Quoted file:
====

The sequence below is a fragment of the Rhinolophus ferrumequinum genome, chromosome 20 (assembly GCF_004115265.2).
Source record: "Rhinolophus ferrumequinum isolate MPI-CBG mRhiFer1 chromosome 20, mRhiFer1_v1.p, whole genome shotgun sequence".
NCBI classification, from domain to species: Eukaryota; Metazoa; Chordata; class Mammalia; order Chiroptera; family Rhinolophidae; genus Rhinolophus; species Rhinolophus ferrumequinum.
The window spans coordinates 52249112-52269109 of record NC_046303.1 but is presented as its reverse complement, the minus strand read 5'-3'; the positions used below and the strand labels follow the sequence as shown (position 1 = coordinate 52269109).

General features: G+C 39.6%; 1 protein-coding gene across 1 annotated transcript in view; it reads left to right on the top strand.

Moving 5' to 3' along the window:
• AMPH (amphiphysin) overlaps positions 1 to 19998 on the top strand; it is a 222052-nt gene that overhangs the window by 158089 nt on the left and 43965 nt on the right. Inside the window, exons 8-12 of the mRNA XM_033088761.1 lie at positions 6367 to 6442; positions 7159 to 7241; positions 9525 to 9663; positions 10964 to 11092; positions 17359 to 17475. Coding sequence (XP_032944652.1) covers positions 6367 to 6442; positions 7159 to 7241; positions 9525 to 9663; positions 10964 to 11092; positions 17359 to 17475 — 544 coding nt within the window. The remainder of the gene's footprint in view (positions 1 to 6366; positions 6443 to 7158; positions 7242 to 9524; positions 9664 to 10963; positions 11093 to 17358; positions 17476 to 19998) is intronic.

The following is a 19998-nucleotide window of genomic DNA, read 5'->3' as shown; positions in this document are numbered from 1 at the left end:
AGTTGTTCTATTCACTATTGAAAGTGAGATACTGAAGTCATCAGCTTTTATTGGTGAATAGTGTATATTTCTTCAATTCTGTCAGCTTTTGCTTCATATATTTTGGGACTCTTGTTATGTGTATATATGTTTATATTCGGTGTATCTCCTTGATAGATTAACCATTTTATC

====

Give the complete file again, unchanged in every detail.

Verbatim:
The sequence below is a fragment of the Rhinolophus ferrumequinum genome, chromosome 20 (assembly GCF_004115265.2).
Source record: "Rhinolophus ferrumequinum isolate MPI-CBG mRhiFer1 chromosome 20, mRhiFer1_v1.p, whole genome shotgun sequence".
NCBI classification, from domain to species: Eukaryota; Metazoa; Chordata; class Mammalia; order Chiroptera; family Rhinolophidae; genus Rhinolophus; species Rhinolophus ferrumequinum.
The window spans coordinates 52249112-52269109 of record NC_046303.1 but is presented as its reverse complement, the minus strand read 5'-3'; the positions used below and the strand labels follow the sequence as shown (position 1 = coordinate 52269109).

General features: G+C 39.6%; 1 protein-coding gene across 1 annotated transcript in view; it reads left to right on the top strand.

Moving 5' to 3' along the window:
• AMPH (amphiphysin) overlaps positions 1 to 19998 on the top strand; it is a 222052-nt gene that overhangs the window by 158089 nt on the left and 43965 nt on the right. Inside the window, exons 8-12 of the mRNA XM_033088761.1 lie at positions 6367 to 6442; positions 7159 to 7241; positions 9525 to 9663; positions 10964 to 11092; positions 17359 to 17475. Coding sequence (XP_032944652.1) covers positions 6367 to 6442; positions 7159 to 7241; positions 9525 to 9663; positions 10964 to 11092; positions 17359 to 17475 — 544 coding nt within the window. The remainder of the gene's footprint in view (positions 1 to 6366; positions 6443 to 7158; positions 7242 to 9524; positions 9664 to 10963; positions 11093 to 17358; positions 17476 to 19998) is intronic.

The following is a 19998-nucleotide window of genomic DNA, read 5'->3' as shown; positions in this document are numbered from 1 at the left end:
AGTTGTTCTATTCACTATTGAAAGTGAGATACTGAAGTCATCAGCTTTTATTGGTGAATAGTGTATATTTCTTCAATTCTGTCAGCTTTTGCTTCATATATTTTGGGACTCTTGTTATGTGTATATATGTTTATATTCGGTGTATCTCCTTGATAGATTAACCATTTTATC